Expertise Exceeding Exoticism: Dr. Caroline Ahn, a Skilled Composer, Not a ‘Special’ Case
Words by Okara Imani
At times it’s difficult to discern the line between being made to feel special and being unduly othered, and for some of us existing at the intersection of many human experiences, even more daunting to decide how you feel about any of it. There’s an inherent exhaustion in always feeling like an exception to a rule, an elephant in the room– a realm that historically doesn’t reflect your experience. I heard my own weary musings echoed back to me in alarming clarity when sitting down with composer, Dr. Caroline Kyunga Ahn, and immediately re-assessed, with no little chagrin, my inquiries regarding cultural origins and influence. When asked how the institution of classical music irks her the most, Dr. Ahn shared with me a complicated and very familiar truth: it’s a space that will at once make you feel both special and isolated.
It’s no wonder Dr. Ahn is reluctant to indulge in any further dialogue surrounding her Korean heritage and how it may or may not inform her craft and profession. Classical music has a rather conspicuous tendency to exoticize the sounds and traditions of the Asian continent to the point of marginalizing caricature in some ways. See also ‘pentatonic scale’ and its associations on screen and stage– we get it. And then there’s that ever so familiar feeling again when a professional such as Dr. Ahn, or even myself enter a classical space. The air sort of hums with intrigue and inquiry, and our very presence begs the secret question in their minds: how did you come to be here, performing classically, and existing in such colorful womanhood?
So, rather than continue the othering of a respected professional, I had to check myself and allow her to lead the discussion of her greatest influence and experience in classical music. Dr. Ahn, before all else, is beholden to her role of mother of her children and daughter/follower of Jesus Christ. Those two truths truly ripple throughout her compositional style, context, and content, especially from her original commission for the 2022 Micro Composition Project, a signature program of Classical Music Indy. There was something inevitable, all-knowing about the piece and its swoops and swells, something maternal about the way she illustrated debris-dusted flowers and the hubris of war. She very expressly attributes most of her inspiration to humanism, and that sort of influence in itself is one that transcends man-made boundaries, social constructs, and racialized stereotypes.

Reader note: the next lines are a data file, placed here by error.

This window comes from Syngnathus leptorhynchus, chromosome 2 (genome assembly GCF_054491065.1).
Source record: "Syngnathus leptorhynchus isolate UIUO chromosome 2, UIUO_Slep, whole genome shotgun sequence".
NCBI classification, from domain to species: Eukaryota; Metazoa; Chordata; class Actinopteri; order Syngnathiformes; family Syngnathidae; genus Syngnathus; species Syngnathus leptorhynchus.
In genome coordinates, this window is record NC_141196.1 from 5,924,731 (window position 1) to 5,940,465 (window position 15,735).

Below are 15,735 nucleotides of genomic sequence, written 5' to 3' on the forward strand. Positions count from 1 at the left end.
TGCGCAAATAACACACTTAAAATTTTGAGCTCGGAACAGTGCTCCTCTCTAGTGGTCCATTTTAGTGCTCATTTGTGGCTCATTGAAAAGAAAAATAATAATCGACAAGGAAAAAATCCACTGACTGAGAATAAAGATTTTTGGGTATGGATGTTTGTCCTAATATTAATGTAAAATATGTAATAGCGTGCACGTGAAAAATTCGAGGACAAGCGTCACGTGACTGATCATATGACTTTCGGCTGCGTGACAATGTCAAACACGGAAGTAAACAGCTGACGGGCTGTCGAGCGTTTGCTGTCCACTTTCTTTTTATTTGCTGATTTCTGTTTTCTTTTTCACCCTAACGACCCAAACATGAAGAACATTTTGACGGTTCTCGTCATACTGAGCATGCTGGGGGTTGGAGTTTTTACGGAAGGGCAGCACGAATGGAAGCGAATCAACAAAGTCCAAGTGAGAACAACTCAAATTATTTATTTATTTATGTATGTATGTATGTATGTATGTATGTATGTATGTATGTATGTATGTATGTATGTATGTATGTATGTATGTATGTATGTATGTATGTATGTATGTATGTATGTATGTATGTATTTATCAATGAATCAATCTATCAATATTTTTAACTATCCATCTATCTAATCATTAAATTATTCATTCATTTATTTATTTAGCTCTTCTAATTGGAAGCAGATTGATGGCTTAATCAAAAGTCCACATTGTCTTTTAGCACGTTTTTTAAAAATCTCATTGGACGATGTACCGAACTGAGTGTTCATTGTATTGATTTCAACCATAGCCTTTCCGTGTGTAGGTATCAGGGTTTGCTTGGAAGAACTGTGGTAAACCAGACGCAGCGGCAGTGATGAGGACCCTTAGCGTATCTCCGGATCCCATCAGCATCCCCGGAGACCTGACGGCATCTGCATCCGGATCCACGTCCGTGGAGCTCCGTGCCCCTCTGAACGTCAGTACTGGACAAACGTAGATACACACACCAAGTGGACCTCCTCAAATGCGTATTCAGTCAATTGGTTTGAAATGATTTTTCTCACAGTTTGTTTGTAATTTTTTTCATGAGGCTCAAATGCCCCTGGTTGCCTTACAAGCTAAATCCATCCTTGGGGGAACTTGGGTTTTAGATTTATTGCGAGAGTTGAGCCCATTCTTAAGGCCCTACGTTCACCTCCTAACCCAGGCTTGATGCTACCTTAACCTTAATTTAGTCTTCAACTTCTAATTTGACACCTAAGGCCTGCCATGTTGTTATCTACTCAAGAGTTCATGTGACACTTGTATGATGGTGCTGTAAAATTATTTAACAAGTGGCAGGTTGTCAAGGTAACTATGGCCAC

That’s the kind of musician that will always adeptly illustrate raw experience and authentic perspectives in their sound, which Dr. Ahn strives for. It’s also how she shows up for the Sound of Hope players and her students, and in speaking with I can feel she must hold an open, bias-free space for them to learn and explore the classical craft. Her approach is humanist; therefore her perspective strives to be multicultural, steeped in the colors and sounds of her surroundings and interactions. Her music language, her unique dialect, are broader than the borders of the countries that provide her heritage or her profession, and far be it from me to minimize this truth by asking how Korean music traditions ‘have influenced her sound.’
Dr. Caroline Ahn is someone with whom I strongly identify, in our positioning in the classical realm and in from whence we draw our biggest inspiration and influence. That humanism, that authentic and universal language we seek to always draw from, informs the very sound of our work– raw, dramatic, sometimes primal. I find myself reflected in the way she finds The “I” in Classical Music: it’s Intention, it’s instinct, internationally human, and she carries it with love and honor like so many other influential women of the ages.
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